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Reviews

Boise

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Presented by Rattlestick Playwrights Theater, casting by Stephanie Klapper Casting, 224 Waverly Place, NYC, June 14-July 18.

Although it's loaded up (or down) with some really kinky sexual content, David Folwell's "Boise" seems a conventionally moral play—perhaps a reactionary one. It's meant, apparently, as a cautionary tale.

Stewart (Christopher Burns), a middle-management shlub in a New York corporation, is sucked into a vortex of depravity after starting a flirtation with Tara (Lucia Brawley), a free spirit from (irony of ironies) the company's human resources department. Tara steeps Stewart in subversive, liberating epigrams from Bertrand Russell, maxims that Stewart initially finds amusing. Soon, he's spouting them in all seriousness post-coitally to his wife, Val (Geneva Carr). At the office, he begins railing about the uselessness of neckties. All the while, he's tormented by his desire for Tara. Eventually, he skids too close to the moral precipice to escape catastrophe.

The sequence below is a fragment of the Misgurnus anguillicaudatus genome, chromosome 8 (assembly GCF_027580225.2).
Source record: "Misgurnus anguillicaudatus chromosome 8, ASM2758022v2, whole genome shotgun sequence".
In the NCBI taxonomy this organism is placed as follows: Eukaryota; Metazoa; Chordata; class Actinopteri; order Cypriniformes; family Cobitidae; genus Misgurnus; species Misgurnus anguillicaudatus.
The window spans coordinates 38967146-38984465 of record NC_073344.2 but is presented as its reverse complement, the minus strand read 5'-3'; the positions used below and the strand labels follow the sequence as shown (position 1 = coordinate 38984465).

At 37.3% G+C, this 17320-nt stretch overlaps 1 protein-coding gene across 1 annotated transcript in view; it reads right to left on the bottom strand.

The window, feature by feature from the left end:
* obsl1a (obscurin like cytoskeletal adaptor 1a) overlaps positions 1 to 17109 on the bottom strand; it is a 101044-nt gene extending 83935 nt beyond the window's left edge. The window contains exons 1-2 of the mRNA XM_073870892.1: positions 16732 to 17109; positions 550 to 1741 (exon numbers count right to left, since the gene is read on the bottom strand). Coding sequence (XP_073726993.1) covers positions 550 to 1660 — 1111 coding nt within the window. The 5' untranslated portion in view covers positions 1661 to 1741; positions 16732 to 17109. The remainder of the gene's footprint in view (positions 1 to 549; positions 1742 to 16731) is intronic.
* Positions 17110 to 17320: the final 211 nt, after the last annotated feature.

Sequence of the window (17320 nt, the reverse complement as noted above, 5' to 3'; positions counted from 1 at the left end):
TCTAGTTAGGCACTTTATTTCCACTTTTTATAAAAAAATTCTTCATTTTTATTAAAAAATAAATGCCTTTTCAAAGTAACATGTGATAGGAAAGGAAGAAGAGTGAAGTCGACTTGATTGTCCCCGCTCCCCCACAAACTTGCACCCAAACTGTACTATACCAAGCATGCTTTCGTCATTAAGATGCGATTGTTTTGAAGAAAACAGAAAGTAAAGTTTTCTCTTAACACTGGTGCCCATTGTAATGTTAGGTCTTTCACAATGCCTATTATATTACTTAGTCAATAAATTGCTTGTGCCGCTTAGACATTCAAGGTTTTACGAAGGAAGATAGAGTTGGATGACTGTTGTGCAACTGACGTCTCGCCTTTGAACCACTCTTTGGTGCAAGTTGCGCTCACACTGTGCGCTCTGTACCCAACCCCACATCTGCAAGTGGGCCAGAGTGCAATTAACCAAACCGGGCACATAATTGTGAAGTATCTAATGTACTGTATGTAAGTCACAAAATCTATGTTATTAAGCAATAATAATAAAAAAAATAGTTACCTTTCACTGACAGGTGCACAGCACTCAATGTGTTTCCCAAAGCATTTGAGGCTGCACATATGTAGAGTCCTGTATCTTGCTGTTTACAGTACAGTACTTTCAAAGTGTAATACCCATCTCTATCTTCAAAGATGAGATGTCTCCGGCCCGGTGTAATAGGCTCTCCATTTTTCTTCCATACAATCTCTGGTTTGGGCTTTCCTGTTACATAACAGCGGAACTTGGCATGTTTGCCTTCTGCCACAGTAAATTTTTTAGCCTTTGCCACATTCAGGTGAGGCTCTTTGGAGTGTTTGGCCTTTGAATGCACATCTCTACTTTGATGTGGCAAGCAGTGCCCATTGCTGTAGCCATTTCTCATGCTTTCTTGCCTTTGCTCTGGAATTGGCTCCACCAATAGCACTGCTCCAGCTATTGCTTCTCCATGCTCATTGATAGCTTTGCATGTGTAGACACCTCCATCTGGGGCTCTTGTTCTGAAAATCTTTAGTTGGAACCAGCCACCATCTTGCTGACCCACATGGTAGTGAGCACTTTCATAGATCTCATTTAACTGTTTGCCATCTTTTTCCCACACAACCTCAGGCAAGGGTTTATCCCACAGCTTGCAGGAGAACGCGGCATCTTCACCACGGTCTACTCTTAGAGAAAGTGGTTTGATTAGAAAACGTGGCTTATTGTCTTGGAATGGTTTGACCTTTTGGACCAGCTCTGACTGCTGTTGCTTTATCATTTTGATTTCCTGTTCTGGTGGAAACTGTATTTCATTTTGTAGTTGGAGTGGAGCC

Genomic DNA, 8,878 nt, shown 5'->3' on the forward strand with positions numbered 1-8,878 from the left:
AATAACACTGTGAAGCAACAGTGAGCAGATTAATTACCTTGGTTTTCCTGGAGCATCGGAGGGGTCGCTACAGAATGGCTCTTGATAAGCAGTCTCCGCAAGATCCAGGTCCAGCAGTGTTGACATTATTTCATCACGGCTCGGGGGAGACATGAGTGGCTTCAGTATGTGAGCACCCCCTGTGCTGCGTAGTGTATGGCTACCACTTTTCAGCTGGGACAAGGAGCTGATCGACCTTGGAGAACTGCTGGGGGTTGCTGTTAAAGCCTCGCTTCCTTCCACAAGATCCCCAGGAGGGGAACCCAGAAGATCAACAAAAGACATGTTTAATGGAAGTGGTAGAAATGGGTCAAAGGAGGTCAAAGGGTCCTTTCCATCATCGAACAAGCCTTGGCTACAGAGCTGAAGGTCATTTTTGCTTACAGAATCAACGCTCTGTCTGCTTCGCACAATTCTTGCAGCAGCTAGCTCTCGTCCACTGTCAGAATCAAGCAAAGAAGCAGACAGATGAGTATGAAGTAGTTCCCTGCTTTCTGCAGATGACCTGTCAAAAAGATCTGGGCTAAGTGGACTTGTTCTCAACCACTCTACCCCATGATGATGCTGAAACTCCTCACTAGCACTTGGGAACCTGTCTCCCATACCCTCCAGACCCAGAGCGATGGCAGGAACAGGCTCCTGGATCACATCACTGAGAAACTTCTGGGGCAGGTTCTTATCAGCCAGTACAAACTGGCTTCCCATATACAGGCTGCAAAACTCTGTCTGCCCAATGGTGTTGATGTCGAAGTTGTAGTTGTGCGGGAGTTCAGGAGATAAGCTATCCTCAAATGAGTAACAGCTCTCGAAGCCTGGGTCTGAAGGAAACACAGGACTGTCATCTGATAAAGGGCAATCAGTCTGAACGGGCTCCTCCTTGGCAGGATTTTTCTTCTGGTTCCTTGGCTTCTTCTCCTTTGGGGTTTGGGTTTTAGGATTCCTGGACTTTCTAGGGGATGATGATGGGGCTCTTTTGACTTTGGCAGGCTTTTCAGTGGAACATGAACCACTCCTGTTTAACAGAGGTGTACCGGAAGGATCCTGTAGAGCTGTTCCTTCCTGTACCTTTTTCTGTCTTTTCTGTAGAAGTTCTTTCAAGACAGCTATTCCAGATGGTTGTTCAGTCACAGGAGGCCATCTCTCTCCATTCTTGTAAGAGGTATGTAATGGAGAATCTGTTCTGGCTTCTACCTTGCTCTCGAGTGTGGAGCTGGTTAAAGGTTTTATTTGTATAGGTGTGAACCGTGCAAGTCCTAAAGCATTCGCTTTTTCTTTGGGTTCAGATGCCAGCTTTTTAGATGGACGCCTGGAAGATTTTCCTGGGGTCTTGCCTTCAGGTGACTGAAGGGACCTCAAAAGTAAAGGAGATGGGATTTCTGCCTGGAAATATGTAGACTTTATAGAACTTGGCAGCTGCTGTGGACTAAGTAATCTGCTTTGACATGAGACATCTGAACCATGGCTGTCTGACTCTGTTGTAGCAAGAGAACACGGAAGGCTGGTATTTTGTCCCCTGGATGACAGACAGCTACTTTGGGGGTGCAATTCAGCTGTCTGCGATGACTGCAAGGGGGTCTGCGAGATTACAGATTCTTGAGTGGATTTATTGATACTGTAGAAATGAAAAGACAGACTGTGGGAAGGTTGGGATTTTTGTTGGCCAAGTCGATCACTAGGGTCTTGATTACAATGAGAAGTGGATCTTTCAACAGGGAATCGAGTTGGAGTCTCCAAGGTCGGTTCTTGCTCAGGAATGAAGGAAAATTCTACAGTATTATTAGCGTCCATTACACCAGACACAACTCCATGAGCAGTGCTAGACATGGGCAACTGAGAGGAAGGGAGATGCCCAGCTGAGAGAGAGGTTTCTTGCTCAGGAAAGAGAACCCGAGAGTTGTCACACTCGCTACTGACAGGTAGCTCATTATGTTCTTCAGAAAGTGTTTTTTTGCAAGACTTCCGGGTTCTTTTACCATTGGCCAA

"Boise" is billed as a dark comedy. The first two-thirds or so amuse in a Dilbertish, Seinfeldian sort of way. But the last part of the play gets darker and darker, taking the audience to some discomfiting, taboo-busting places.

Rob Bundy's fluid direction helps make this tonal transition smooth. Forgoing lighting blackouts between scenes, Bundy switches locales with unapologetic simplicity and directness.

The acting is uniformly good. Burns has hangdog charm, employing a bundle of tics that are just right for Stewart. Tasha Lawrence is hilarious as Jackie, Stewart's tough-cookie sister, who embarks on a series of erotic escapades but can never quite find the right guy. Jackie's beaux are portrayed by the versatile Matt Pepper, who also gives a funny but surprisingly touching performance as Stewart's colleague Bill, a water-cooler geek who turns out to be an earnest father of three. Alex Kilgore completes the cast as Owen, Stewart's stud-pony friend.

Folwell is definitely a playwright to watch. One hopes he'll be just as resourceful when dealing with less combustible subject matter.

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